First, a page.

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Outsourced mental health services wreaking havoc with officers' welfare


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‘If you show out you're seen as weak'


Attitudes towards mental health may have “dramatically” shifted over the last three decades within the Met, but in practice, austerity measures mean officers are more likely to burn out than ever before, the federation’s diversity lead told politicians yesterday.

“We are, I hate to say this, paying lip service to our officers”, Metropolitan Police Federation Diversity Secretary Anne Shuttleworth told the London Assembly Police and Crime Panel on Tuesday.

Although representatives from the NHS, mental health charity Mind and an MP made a Lord for his work on social inequality praised the progress of the MPS on its approach to mental health incidents, the Fed is concerned this is not translating to better welfare for its officers.

Ms Shuttleworth, who is nearing the end of her service said one phrase going unmentioned in the force is “burn out”.

“Culturally we have moved on. I think our younger officers have a better understanding of mental health issues.

“Attitudes have shifted massively.

“But I think officers very often make mistakes - small things go wrong because they get to a point where they are overwhelmed with the volume of work that is coming in.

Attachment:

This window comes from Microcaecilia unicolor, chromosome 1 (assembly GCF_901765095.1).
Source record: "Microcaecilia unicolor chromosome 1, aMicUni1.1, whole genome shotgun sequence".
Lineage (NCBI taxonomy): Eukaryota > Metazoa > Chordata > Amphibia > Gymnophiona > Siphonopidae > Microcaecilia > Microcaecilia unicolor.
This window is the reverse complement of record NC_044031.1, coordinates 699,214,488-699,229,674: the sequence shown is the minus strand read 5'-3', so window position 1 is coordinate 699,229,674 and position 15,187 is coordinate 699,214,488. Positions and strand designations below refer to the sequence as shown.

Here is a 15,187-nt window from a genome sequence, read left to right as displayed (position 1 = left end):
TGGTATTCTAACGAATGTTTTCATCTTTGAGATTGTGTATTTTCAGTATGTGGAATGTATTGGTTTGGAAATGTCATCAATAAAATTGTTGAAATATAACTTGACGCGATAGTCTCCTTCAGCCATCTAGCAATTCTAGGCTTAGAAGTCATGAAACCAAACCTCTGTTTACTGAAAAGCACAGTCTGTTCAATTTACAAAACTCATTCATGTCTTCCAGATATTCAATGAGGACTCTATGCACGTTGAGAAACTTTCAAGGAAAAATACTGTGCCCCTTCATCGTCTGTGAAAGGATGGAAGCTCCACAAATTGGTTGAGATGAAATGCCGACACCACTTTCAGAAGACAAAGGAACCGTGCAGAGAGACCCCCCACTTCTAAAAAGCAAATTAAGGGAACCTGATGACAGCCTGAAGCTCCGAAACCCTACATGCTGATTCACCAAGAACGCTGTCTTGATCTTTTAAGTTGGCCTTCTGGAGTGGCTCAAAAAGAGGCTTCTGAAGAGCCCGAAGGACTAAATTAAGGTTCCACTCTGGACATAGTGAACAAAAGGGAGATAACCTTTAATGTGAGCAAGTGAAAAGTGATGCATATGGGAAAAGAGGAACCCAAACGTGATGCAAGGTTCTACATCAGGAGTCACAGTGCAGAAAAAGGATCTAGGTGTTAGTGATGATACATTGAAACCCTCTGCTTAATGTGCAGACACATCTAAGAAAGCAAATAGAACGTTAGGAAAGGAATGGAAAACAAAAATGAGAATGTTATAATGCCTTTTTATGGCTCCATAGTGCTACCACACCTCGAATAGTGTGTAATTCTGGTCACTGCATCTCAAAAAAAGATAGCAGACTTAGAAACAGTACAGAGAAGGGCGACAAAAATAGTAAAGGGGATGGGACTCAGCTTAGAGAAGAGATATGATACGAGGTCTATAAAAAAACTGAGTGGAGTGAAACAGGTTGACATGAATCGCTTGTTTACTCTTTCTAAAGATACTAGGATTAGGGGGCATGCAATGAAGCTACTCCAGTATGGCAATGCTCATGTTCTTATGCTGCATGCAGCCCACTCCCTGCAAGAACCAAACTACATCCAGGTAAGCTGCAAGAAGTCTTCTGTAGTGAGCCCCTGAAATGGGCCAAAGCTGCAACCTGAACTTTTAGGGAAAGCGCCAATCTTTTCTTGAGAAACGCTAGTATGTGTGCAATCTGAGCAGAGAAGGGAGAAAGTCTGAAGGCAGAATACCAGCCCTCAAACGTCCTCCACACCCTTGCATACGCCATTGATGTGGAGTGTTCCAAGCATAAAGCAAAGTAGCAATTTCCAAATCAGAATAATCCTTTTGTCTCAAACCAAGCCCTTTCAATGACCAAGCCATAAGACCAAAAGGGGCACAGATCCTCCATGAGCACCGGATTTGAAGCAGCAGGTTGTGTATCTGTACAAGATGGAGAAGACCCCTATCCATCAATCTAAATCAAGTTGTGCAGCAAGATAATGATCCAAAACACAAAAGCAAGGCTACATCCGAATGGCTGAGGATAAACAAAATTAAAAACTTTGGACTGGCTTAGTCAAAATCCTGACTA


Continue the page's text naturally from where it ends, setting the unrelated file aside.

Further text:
“They just seem to rush from call to call to call to call and they’re expected to give this gold star service every single time.

“And that’s fine for a while.”

She told how working as a Sexual Offences Investigation Trained Officer at the start of her career had left her so drained she could no longer “emphasise and sympathise naturally as a human being”.

But her experience compares favourably with that of probationers in 2018, she said.

At the time the Met allowed her to rotate with other officers so she could refresh herself but this is no longer possible for most officers, she said.

“Now because of the position we’re in because of resources, officer numbers, volume of calls and the complexity of what we deal with, we do not very often take into account that we’re burning officers out.”

She said the BCU model had created issues she is “not at liberty” to discuss which has “put more pressure on people because they’re being expected to move and to take on more work and to take on greater responsibility.”  

The decision to outsource the MPS counselling services is also taking its toll upon officers she said.

The counselling service doesn’t work like it used to, she said “in respect that it [doesn’t] understand that we’re a 24/7 service.

“It tells us when we’re going to go to it and how it’s going to be from its perspective and if we miss any of the appointments we don’t get them back.

“So where an officer might need ten counselling sessions, they’re not likely to get them because shift work will prevent that.

“Since we’ve outsourced a lot of our resources I’m afraid I’ve got concerns because yes we do try to look after our officers’ mental health but there is still a stigma for some of us.

“If you actually show out you’re seen as weak.